Posts Tagged ‘journal’
Lighting is important for my game, so I need an LOS algorithm. Unfortunately my attempt to implement Bresenham’s is not working on the Y axis for unknown reasons, and KineticJS and its lack of (clearly documented) layer blending is not helping me debug it. I think I’m going to have to switch to another one.
Here’s a screenshot anyway. As you can see, the ‘lighting’ layer is completely obscuring the placeholder player graphic as I’m unable to tweak its opacity.
Another argument in favor of learning your tools before LD starts, I guess.
Ok so I’ve got basic worker AI in place and I’m trying to calculate/balance the happiness factor next. I also realized that I may have to scratch my one-choice-at-a-time idea of forcing the player to choose what his citizens should do each day. I realized that this is annoying as I’ve to decide/click in a regular interval. I think a continues simulation will be more fun and probably easier to balance. I’ll sleep about this and decide tomorrow morning.
Here’s another good night screenshot
As always I’ll continue live streaming (http://www.twitch.tv/naughtyloose) tomorrow.
1:30 AM now and I got some basic npc functionality in place. You can build houses that spawn citizens which walk around randomly until a certain population cap. Here’s a screenshot:
Next up is coding of worker behavior. As always watch it all go down live on my stream at: http://www.twitch.tv/naughtyloose
Hi everyone ,
Let me introduce you my first work in progress.
My first idea was to create a God Game.
But then I figured out that it was going to be tough to make it great and funny. So, I decided to erase everything and start something else : Now i’m working on a Platformer. You’re going to telle me that it’s usual and not original ? Not really. In my game, you don’t have to control the hero, you must kill him…..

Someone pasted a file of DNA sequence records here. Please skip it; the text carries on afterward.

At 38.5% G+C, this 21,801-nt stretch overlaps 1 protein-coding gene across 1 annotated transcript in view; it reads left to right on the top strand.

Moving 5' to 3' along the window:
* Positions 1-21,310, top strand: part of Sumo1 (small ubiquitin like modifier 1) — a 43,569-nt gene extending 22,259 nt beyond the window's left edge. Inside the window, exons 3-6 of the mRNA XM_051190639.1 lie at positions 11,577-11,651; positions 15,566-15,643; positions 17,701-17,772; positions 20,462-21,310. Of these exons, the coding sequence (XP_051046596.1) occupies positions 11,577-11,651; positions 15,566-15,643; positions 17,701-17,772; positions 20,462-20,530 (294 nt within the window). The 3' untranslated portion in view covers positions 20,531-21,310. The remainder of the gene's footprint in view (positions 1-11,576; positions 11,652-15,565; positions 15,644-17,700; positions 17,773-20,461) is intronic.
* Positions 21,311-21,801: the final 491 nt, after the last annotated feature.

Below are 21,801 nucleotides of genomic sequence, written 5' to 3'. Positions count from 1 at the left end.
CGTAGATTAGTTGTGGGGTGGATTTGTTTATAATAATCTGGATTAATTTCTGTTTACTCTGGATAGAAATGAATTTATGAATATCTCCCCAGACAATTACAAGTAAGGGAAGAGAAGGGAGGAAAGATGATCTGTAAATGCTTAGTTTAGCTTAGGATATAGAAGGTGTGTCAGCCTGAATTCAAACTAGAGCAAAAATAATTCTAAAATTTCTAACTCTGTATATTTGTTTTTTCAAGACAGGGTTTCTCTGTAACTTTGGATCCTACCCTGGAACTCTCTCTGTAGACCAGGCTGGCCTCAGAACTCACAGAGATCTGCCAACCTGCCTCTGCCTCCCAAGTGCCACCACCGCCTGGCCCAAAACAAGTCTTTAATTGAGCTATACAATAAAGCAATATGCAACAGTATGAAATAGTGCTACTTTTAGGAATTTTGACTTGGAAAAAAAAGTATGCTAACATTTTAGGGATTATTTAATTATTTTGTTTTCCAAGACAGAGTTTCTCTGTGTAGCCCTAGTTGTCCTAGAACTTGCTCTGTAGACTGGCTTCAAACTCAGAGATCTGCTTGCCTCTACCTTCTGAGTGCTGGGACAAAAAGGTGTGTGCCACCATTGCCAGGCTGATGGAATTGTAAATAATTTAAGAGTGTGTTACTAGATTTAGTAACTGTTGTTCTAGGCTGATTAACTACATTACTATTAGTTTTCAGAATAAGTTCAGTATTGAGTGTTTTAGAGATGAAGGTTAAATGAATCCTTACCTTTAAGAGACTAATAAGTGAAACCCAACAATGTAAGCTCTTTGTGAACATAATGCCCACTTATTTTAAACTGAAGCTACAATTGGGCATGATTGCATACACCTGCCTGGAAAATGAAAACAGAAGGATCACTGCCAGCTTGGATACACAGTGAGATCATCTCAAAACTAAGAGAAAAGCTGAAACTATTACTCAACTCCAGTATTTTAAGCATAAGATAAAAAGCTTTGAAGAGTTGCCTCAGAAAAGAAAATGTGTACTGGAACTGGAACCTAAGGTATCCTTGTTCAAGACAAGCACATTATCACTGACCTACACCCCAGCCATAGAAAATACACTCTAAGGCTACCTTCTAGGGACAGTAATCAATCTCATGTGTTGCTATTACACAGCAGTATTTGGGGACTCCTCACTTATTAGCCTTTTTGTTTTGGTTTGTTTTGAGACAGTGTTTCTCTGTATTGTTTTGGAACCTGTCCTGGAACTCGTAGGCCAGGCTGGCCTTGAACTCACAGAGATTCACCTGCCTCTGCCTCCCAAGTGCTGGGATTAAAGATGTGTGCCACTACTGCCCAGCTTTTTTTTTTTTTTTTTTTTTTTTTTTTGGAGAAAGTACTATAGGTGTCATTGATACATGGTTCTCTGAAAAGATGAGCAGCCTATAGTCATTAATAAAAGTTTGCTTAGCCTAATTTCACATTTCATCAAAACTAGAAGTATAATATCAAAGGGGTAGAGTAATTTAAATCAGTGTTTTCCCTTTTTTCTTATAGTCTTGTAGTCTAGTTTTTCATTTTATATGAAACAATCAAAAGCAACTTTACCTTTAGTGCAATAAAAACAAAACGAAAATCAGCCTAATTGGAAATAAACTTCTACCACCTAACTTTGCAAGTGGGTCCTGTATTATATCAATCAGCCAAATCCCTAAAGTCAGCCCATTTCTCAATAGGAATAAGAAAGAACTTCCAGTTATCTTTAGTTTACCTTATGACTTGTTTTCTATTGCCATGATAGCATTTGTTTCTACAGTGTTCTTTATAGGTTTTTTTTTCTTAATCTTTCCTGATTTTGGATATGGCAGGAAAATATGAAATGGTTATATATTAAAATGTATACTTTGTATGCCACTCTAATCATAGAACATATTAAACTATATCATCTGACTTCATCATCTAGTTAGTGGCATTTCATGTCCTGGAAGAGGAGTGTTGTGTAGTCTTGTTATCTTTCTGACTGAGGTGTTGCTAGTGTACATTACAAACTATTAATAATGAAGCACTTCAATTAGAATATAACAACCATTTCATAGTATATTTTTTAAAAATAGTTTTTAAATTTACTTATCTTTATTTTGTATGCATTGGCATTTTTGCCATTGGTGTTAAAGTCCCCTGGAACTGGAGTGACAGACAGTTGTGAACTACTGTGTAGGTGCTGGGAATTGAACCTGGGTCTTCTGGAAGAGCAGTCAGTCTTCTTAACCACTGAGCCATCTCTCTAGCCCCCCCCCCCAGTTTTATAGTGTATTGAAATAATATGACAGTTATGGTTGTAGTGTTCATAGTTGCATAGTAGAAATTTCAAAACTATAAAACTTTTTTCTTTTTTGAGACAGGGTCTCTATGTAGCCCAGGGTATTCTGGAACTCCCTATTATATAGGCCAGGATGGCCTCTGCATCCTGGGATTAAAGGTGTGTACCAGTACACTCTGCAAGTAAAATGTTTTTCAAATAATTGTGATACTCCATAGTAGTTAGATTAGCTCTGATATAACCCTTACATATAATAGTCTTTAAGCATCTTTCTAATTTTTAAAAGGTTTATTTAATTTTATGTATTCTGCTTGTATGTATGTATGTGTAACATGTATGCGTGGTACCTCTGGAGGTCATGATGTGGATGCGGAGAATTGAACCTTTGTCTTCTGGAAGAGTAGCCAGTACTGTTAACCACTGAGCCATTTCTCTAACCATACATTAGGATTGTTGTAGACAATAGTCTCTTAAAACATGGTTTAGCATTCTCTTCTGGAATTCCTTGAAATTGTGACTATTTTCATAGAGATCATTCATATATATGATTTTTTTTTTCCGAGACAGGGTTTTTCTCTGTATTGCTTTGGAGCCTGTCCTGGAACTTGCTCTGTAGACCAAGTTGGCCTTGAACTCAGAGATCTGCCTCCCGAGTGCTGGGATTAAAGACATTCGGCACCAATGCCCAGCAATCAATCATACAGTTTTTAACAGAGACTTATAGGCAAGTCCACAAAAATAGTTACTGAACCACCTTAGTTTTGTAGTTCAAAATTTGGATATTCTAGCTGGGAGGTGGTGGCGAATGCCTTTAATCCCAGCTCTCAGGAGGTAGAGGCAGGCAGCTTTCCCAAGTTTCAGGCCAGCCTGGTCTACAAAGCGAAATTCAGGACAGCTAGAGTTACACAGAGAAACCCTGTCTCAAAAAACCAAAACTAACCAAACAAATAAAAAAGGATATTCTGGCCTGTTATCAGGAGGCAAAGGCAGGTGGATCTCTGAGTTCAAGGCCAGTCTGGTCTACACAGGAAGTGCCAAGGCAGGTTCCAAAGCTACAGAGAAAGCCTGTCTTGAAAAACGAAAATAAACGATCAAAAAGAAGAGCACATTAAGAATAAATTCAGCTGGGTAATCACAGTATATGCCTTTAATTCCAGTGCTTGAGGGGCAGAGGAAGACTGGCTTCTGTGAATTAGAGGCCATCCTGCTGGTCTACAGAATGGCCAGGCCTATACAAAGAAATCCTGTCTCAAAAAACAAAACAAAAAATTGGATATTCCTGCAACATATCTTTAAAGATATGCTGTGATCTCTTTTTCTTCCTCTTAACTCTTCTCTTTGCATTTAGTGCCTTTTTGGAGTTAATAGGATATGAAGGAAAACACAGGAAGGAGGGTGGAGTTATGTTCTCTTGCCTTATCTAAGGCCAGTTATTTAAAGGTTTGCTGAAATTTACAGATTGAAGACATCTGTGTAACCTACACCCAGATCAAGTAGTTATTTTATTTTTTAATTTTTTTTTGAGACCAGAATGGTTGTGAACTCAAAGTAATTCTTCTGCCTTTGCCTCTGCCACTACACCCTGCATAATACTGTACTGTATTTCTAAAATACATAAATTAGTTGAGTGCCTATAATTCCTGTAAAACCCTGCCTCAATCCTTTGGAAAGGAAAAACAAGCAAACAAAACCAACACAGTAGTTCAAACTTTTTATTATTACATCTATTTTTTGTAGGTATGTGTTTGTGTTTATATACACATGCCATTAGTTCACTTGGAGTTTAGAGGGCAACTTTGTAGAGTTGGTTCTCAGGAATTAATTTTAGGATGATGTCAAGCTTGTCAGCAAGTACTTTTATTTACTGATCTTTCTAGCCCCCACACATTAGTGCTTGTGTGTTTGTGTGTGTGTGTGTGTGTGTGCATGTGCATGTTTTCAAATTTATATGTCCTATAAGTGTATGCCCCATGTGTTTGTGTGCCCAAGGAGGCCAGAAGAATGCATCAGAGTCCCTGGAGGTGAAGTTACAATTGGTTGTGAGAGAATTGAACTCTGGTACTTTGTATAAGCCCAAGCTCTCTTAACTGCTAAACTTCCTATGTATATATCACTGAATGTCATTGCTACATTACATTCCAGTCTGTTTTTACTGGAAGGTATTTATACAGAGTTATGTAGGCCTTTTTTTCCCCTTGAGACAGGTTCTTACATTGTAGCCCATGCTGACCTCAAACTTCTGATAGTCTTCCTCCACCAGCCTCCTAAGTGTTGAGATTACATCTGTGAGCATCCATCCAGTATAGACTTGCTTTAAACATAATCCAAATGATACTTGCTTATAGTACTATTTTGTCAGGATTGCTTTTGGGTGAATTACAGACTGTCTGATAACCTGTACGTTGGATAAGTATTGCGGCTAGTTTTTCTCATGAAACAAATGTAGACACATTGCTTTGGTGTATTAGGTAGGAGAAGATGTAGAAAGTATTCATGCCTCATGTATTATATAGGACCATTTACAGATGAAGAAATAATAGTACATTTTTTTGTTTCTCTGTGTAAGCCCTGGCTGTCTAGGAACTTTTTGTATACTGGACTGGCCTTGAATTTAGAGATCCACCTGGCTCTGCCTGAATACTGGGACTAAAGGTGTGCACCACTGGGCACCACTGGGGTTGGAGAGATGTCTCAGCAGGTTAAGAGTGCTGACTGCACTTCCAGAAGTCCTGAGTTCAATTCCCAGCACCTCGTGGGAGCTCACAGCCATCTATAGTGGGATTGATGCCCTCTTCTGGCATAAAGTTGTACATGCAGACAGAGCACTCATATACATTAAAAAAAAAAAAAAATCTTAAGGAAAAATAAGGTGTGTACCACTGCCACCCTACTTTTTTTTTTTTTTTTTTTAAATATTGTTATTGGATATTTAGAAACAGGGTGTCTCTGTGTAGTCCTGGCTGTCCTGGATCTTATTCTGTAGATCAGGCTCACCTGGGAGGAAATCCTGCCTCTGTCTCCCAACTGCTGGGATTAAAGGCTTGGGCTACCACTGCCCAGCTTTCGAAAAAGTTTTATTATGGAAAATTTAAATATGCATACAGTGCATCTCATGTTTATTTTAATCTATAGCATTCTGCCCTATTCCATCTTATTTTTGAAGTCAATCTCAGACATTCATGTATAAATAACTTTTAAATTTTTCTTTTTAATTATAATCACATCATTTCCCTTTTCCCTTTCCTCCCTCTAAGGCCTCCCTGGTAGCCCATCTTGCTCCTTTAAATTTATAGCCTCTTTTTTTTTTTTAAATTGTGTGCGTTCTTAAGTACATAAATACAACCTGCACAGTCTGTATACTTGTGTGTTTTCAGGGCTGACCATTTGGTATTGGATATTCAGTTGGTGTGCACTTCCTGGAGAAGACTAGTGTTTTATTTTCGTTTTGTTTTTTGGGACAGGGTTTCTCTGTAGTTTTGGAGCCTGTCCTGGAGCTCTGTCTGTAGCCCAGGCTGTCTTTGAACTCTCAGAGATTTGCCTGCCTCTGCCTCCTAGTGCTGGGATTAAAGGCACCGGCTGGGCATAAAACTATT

Here is how it looks at that moment.
I decided what I wanted to do pretty quickly, which I’m keeping kinda secretish for the nonce because the narrative whammy would be ruined otherwise.
The plan I ended up settling on has left me setting up a simulation game… from scratch, since I had no base code. So it’s going to be text based, no graphics, using the Python console.
But it will have music! I can sing, by golly, and Audacity makes it easy to record things. Perfect quality? No. A nice touch? Yes. Now I just need to figure out how to make the music loop using Pyglet.
As far as how the game is coming along: quite nicely, all things considered. I just hit a stumbling block and am too tired to figure out where I went wrong, so it is time to sleep. But the simulation building progresses, and I have some of the commands implemented.
This simulation isn’t real time, btw — you set it up, look at the results, and then make a decision about how to proceed. Run the simulation again? Make your final decision? Then more story.